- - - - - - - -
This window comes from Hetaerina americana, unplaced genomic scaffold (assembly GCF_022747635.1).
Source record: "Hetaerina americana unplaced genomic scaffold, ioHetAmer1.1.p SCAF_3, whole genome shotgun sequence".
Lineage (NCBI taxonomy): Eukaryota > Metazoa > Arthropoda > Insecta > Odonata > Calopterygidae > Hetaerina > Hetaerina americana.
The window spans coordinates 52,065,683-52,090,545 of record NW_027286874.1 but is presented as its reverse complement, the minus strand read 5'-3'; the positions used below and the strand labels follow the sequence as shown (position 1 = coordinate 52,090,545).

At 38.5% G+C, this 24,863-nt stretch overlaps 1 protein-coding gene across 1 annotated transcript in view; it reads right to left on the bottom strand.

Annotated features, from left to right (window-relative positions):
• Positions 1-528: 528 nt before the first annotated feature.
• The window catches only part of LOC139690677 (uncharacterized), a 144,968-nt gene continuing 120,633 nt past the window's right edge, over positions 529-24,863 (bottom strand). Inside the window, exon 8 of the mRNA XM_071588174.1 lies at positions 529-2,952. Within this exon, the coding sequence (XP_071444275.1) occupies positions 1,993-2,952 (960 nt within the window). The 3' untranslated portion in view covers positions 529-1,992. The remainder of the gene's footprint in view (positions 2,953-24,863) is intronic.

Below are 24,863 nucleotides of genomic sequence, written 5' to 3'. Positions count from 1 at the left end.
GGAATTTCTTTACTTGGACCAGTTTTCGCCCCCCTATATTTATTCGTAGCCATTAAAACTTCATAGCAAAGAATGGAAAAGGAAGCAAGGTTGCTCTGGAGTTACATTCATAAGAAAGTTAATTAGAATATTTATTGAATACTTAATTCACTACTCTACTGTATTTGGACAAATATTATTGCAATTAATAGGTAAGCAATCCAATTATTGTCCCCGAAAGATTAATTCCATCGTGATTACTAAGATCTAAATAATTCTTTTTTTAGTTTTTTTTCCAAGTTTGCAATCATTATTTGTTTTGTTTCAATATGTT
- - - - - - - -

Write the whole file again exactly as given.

This window comes from Hetaerina americana, unplaced genomic scaffold (assembly GCF_022747635.1).
Source record: "Hetaerina americana unplaced genomic scaffold, ioHetAmer1.1.p SCAF_3, whole genome shotgun sequence".
Lineage (NCBI taxonomy): Eukaryota > Metazoa > Arthropoda > Insecta > Odonata > Calopterygidae > Hetaerina > Hetaerina americana.
The window spans coordinates 52,065,683-52,090,545 of record NW_027286874.1 but is presented as its reverse complement, the minus strand read 5'-3'; the positions used below and the strand labels follow the sequence as shown (position 1 = coordinate 52,090,545).

At 38.5% G+C, this 24,863-nt stretch overlaps 1 protein-coding gene across 1 annotated transcript in view; it reads right to left on the bottom strand.

Annotated features, from left to right (window-relative positions):
• Positions 1-528: 528 nt before the first annotated feature.
• The window catches only part of LOC139690677 (uncharacterized), a 144,968-nt gene continuing 120,633 nt past the window's right edge, over positions 529-24,863 (bottom strand). Inside the window, exon 8 of the mRNA XM_071588174.1 lies at positions 529-2,952. Within this exon, the coding sequence (XP_071444275.1) occupies positions 1,993-2,952 (960 nt within the window). The 3' untranslated portion in view covers positions 529-1,992. The remainder of the gene's footprint in view (positions 2,953-24,863) is intronic.

Below are 24,863 nucleotides of genomic sequence, written 5' to 3'. Positions count from 1 at the left end.
GGAATTTCTTTACTTGGACCAGTTTTCGCCCCCCTATATTTATTCGTAGCCATTAAAACTTCATAGCAAAGAATGGAAAAGGAAGCAAGGTTGCTCTGGAGTTACATTCATAAGAAAGTTAATTAGAATATTTATTGAATACTTAATTCACTACTCTACTGTATTTGGACAAATATTATTGCAATTAATAGGTAAGCAATCCAATTATTGTCCCCGAAAGATTAATTCCATCGTGATTACTAAGATCTAAATAATTCTTTTTTTAGTTTTTTTTCCAAGTTTGCAATCATTATTTGTTTTGTTTCAATATGTT